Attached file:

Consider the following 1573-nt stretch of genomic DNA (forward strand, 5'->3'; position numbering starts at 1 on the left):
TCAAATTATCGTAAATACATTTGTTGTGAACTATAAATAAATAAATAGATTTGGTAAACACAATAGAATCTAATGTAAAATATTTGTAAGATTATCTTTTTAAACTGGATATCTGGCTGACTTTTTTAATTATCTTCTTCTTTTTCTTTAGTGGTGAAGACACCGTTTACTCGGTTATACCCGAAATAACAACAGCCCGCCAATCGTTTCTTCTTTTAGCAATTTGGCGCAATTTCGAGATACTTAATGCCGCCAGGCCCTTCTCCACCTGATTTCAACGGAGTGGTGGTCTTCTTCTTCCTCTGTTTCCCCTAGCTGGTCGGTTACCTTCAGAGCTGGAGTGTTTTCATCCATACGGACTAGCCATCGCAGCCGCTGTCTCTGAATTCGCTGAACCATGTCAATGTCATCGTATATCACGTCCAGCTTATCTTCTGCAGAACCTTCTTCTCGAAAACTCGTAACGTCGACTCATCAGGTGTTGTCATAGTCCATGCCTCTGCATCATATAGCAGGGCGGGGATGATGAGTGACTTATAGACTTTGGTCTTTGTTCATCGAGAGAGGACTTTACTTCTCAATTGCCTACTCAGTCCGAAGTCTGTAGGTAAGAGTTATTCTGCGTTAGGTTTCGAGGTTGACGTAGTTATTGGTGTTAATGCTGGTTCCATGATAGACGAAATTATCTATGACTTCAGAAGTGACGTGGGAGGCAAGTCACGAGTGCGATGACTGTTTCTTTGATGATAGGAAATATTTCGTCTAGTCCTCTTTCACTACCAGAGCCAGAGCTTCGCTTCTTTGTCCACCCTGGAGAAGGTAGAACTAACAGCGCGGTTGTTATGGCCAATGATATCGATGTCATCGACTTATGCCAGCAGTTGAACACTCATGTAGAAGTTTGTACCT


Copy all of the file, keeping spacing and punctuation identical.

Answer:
Consider the following 1573-nt stretch of genomic DNA (forward strand, 5'->3'; position numbering starts at 1 on the left):
TCAAATTATCGTAAATACATTTGTTGTGAACTATAAATAAATAAATAGATTTGGTAAACACAATAGAATCTAATGTAAAATATTTGTAAGATTATCTTTTTAAACTGGATATCTGGCTGACTTTTTTAATTATCTTCTTCTTTTTCTTTAGTGGTGAAGACACCGTTTACTCGGTTATACCCGAAATAACAACAGCCCGCCAATCGTTTCTTCTTTTAGCAATTTGGCGCAATTTCGAGATACTTAATGCCGCCAGGCCCTTCTCCACCTGATTTCAACGGAGTGGTGGTCTTCTTCTTCCTCTGTTTCCCCTAGCTGGTCGGTTACCTTCAGAGCTGGAGTGTTTTCATCCATACGGACTAGCCATCGCAGCCGCTGTCTCTGAATTCGCTGAACCATGTCAATGTCATCGTATATCACGTCCAGCTTATCTTCTGCAGAACCTTCTTCTCGAAAACTCGTAACGTCGACTCATCAGGTGTTGTCATAGTCCATGCCTCTGCATCATATAGCAGGGCGGGGATGATGAGTGACTTATAGACTTTGGTCTTTGTTCATCGAGAGAGGACTTTACTTCTCAATTGCCTACTCAGTCCGAAGTCTGTAGGTAAGAGTTATTCTGCGTTAGGTTTCGAGGTTGACGTAGTTATTGGTGTTAATGCTGGTTCCATGATAGACGAAATTATCTATGACTTCAGAAGTGACGTGGGAGGCAAGTCACGAGTGCGATGACTGTTTCTTTGATGATAGGAAATATTTCGTCTAGTCCTCTTTCACTACCAGAGCCAGAGCTTCGCTTCTTTGTCCACCCTGGAGAAGGTAGAACTAACAGCGCGGTTGTTATGGCCAATGATATCGATGTCATCGACTTATGCCAGCAGTTGAACACTCATGTAGAAGTTTGTACCT